time you can rely on fellow Chiefs to place flowers or improve the resting place of a love one.” After contacting Reese and telling him we had a plan in the works I soon found out that I had more in common with him than I originally thought. Reese was a 1st Class Lithographer whose daily job along with several others was to print the Gazette and have it ready to distribute for commands to pick up. Forty two years later he still reads the Gazette online from his home in Key West, Fl. As the day fell upon us and several Chiefs waited at the cemetery for me to arrive to take the photo, I was again reminded that life is short and taking a small amount of time to help someone out is what makes life special. According to Chief Master-At-Arms Eddie Perez it’s about our continued support to our veterans and retirees and the opportunity to support such a symbolic action from a brother that could not be here is historic. “Although he was not able to be on site for his daughter’s flower placement, I felt he was with us in spirit and was able to partake in such a meaningful event,” said Perez. “As a father myself, it was an honor fulfilling this request.” After returning to the office from the cemetery I emailed Reese with the photos that we had taken and got a quick email back with a kind thank you. “I had little doubt when I requested of my brother and sister CPO’s, to honor my daughter’s memory, that they would be so eager to help,” said Reese. “I am filled with pride and gratitude for the Chief ’s and the family members that helped me honor my daughter’s memory.” When told that our fellow brother was happy, Thibodeaux answered me in a proud tone “Navy Chief, Navy Pride.”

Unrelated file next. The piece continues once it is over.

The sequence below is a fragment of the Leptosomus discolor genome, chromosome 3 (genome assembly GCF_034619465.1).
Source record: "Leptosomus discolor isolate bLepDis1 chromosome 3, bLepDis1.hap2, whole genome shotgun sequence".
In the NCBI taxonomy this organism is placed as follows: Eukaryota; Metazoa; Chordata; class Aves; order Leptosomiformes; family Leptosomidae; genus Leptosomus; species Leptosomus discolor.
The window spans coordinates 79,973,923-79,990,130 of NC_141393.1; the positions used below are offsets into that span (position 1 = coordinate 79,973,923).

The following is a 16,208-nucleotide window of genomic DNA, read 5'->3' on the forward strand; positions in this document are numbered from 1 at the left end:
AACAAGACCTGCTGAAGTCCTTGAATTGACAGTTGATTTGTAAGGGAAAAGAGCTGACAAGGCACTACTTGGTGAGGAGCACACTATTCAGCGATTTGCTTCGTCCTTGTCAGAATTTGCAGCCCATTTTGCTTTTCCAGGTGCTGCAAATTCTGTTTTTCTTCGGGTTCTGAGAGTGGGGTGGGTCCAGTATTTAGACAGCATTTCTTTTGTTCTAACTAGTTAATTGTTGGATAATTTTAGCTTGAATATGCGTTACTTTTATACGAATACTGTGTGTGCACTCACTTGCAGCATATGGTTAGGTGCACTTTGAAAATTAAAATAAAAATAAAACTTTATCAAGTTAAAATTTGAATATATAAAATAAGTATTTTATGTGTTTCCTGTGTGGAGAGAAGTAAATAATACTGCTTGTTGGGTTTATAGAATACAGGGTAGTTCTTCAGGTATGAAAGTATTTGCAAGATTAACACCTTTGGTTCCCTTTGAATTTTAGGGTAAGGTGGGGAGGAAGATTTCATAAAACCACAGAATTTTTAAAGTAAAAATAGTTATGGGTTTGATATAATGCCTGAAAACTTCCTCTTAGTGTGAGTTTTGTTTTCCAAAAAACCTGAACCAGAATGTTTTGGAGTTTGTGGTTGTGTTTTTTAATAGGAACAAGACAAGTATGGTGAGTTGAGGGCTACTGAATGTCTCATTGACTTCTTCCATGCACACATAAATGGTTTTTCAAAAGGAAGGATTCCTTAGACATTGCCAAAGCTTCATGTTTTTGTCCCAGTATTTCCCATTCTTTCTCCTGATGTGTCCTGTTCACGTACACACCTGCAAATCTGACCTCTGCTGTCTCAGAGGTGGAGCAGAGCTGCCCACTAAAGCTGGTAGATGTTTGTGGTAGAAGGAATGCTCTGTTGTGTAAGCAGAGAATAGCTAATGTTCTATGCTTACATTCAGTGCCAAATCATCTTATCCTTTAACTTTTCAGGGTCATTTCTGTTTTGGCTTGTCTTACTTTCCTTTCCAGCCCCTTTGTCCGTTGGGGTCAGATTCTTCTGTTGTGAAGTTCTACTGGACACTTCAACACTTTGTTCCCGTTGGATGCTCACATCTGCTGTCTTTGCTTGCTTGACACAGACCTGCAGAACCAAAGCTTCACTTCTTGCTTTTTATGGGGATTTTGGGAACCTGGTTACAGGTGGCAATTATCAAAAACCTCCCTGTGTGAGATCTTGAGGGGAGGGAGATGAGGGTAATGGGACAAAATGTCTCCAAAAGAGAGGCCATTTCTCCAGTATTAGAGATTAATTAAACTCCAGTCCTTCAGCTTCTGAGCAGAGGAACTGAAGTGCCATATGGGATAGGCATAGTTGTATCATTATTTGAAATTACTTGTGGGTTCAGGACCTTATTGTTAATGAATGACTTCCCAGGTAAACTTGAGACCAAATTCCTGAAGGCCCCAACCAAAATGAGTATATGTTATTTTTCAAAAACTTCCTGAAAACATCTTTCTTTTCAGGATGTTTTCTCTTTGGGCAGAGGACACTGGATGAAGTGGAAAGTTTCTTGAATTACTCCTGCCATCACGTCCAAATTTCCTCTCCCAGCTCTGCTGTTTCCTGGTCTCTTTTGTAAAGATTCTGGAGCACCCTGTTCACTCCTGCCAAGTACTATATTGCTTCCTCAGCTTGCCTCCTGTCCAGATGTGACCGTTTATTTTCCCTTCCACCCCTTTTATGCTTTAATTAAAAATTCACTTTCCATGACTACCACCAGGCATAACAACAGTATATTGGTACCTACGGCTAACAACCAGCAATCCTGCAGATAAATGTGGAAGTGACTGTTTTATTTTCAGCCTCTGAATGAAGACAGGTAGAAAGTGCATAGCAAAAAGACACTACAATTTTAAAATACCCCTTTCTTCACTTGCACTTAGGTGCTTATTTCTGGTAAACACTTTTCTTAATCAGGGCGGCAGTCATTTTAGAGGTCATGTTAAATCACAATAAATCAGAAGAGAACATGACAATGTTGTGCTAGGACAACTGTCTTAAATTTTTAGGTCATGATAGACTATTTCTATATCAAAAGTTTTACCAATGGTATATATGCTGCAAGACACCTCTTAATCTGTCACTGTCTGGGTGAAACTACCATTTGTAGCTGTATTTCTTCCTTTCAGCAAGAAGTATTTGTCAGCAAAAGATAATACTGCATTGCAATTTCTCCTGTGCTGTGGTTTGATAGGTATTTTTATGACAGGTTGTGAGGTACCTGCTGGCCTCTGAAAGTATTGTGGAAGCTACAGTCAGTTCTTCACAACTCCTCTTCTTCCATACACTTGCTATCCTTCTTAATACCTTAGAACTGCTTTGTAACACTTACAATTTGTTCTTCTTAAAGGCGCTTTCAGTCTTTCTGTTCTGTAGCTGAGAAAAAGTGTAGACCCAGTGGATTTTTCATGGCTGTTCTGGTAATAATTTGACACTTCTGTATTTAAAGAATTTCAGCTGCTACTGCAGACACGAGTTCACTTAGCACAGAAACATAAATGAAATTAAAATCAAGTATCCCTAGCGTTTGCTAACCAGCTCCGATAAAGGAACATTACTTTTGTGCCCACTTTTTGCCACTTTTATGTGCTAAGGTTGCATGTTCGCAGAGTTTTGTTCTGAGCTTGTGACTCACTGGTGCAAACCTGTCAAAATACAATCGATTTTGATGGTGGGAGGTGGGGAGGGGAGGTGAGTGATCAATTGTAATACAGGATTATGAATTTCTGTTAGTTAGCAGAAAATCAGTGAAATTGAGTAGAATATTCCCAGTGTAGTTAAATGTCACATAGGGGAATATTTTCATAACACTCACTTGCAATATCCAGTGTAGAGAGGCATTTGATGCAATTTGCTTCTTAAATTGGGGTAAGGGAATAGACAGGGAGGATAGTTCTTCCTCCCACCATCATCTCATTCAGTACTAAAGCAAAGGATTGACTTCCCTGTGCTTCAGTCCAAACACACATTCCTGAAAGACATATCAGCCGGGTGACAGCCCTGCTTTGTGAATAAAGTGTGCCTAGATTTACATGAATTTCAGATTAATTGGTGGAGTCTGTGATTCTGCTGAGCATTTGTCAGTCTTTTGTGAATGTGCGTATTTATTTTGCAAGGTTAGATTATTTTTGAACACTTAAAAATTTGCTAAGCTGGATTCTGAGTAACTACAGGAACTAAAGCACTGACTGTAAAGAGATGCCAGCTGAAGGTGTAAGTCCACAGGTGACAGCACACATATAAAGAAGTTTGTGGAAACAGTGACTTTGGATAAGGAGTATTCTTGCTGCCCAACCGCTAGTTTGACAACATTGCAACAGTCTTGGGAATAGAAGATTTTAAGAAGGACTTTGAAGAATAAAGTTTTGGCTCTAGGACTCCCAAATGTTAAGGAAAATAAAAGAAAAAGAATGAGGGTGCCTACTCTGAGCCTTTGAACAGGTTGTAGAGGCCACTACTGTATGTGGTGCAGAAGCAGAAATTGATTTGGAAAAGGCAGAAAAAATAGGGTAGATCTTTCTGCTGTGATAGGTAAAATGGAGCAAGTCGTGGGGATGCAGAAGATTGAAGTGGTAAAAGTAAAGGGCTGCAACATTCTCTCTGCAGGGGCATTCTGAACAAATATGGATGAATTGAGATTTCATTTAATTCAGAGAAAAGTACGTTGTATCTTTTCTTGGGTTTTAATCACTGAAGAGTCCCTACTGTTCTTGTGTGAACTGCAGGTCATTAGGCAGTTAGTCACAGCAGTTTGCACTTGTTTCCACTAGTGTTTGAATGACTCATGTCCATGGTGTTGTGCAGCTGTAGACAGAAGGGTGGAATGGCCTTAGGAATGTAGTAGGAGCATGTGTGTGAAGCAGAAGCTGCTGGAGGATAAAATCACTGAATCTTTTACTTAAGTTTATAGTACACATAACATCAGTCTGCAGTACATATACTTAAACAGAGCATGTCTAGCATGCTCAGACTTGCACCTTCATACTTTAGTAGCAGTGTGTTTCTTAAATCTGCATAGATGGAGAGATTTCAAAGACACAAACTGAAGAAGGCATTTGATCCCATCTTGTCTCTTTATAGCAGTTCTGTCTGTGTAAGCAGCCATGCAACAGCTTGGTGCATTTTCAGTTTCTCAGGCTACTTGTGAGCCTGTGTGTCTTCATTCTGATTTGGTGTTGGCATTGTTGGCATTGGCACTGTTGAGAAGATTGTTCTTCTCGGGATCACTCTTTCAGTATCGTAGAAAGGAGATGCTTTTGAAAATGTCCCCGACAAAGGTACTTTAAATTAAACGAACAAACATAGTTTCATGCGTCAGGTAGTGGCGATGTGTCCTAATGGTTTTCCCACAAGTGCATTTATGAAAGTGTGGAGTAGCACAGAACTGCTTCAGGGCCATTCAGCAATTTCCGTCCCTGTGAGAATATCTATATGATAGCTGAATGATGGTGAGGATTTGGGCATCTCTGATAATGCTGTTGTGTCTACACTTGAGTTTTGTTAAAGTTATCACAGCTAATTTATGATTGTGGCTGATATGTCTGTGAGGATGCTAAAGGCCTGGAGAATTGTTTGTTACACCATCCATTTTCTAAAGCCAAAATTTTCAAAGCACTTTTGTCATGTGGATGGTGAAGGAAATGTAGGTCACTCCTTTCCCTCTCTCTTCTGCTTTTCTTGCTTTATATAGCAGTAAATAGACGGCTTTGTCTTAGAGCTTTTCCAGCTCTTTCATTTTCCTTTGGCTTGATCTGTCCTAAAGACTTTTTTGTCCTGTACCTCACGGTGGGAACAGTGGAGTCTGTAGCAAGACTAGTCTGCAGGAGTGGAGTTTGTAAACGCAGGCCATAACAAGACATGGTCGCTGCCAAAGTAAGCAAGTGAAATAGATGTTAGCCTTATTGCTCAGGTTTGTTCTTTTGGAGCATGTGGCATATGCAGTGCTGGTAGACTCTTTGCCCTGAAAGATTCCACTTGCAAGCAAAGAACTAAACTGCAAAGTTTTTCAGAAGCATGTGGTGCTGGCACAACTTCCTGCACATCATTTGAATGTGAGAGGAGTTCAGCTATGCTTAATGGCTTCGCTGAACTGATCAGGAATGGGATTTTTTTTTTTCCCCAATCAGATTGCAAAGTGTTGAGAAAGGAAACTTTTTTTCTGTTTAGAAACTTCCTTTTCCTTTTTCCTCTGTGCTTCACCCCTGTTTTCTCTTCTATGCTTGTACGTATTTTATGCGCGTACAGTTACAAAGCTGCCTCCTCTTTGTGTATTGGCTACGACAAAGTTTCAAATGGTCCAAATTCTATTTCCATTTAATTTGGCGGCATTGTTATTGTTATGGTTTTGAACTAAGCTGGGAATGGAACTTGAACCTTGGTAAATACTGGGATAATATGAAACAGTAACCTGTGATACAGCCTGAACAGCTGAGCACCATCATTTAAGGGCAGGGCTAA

BMC Bernard Hall, BUC Anthony Thibodeaux, MAC John Staercke, MAC Eddie Perez place flowers at the grave site of Yvonne Georgette Reese.


PAGE 6• THE GUANTANAMO BAY GAZETTE

Take a Break, But Don’t Separate MC2 Andrea Perez Navy Personnel command Public Affairs

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he Career Intermission Pilot Program (CIPP) is a continuum of service initiative that allows Sailors to take a break from active duty without permanently separating, officials said Aug. 28. As outlined in NAVADMIN 198/13, CIPP provides eligible service members a one-time temporary transition from active duty to the Individual Ready Reserve (IRR) for one to three years to pursue personal or professional growth outside the service and seamlessly transition back to active duty. The long term intent of the program is to retain the valuable experience and training service members possess that might otherwise be lost by permanent separation. During their time in the IRR, participants retain their full medical and dental benefits for themselves and their dependents, as well as Navy Exchange and Commissary benefits. Participants will also receive a small monthly living stipend. Educational pursuits are considered a legitimate use of the program and service members are eligible to use GI Bill benefits

while participating in CIPP, but are not eligible for Tuition Assistance. Additional obligated service (OBLISERV) is required to participate in the program and service members must OBLISERV two months for every one month they participate in the program. To date, 25 officers and 22 enlisted Sailors have been accepted into the program, and 15 have completed their career intermission and returned to active duty. The program is limited by law to the selection of 20 officers and 20 enlisted participants per year and has been extended to 2015. Sailors should refer to OPNAVINST 1330.2B for rules, eligibility, and application procedures. Interested Sailors can submit an electronic package to the Chief of Naval Operations Program Managers for consideration. An example CIPP application is available on the CIPP Web Page at www.npc.navy.mil/support/tflw/Pages/CIPP.aspx.

Seabee Pioneer Celebrates 100th Birthday Don Rochon Naval Facilities Engineering Command